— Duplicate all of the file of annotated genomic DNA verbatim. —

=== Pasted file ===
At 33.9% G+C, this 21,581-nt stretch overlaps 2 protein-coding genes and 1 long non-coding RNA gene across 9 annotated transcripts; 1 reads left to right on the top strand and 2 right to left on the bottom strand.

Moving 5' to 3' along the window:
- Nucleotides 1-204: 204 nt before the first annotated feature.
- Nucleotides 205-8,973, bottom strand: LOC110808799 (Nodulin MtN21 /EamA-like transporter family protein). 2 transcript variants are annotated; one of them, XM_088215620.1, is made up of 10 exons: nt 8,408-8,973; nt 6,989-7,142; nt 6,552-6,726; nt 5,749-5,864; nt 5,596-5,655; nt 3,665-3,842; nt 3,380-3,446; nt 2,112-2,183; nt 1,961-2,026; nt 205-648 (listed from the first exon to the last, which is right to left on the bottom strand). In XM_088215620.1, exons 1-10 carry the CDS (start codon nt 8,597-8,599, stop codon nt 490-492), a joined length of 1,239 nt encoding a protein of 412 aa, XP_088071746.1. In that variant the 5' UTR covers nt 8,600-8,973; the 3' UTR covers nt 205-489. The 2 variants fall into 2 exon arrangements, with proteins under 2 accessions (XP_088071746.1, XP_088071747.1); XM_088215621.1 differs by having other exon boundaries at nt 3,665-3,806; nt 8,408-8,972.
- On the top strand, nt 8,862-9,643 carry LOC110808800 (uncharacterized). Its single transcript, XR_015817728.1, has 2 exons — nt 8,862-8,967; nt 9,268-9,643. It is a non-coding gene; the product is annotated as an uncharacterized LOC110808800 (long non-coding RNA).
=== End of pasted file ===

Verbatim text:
At 33.9% G+C, this 21,581-nt stretch overlaps 2 protein-coding genes and 1 long non-coding RNA gene across 9 annotated transcripts; 1 reads left to right on the top strand and 2 right to left on the bottom strand.

Moving 5' to 3' along the window:
- Nucleotides 1-204: 204 nt before the first annotated feature.
- Nucleotides 205-8,973, bottom strand: LOC110808799 (Nodulin MtN21 /EamA-like transporter family protein). 2 transcript variants are annotated; one of them, XM_088215620.1, is made up of 10 exons: nt 8,408-8,973; nt 6,989-7,142; nt 6,552-6,726; nt 5,749-5,864; nt 5,596-5,655; nt 3,665-3,842; nt 3,380-3,446; nt 2,112-2,183; nt 1,961-2,026; nt 205-648 (listed from the first exon to the last, which is right to left on the bottom strand). In XM_088215620.1, exons 1-10 carry the CDS (start codon nt 8,597-8,599, stop codon nt 490-492), a joined length of 1,239 nt encoding a protein of 412 aa, XP_088071746.1. In that variant the 5' UTR covers nt 8,600-8,973; the 3' UTR covers nt 205-489. The 2 variants fall into 2 exon arrangements, with proteins under 2 accessions (XP_088071746.1, XP_088071747.1); XM_088215621.1 differs by having other exon boundaries at nt 3,665-3,806; nt 8,408-8,972.
- On the top strand, nt 8,862-9,643 carry LOC110808800 (uncharacterized). Its single transcript, XR_015817728.1, has 2 exons — nt 8,862-8,967; nt 9,268-9,643. It is a non-coding gene; the product is annotated as an uncharacterized LOC110808800 (long non-coding RNA).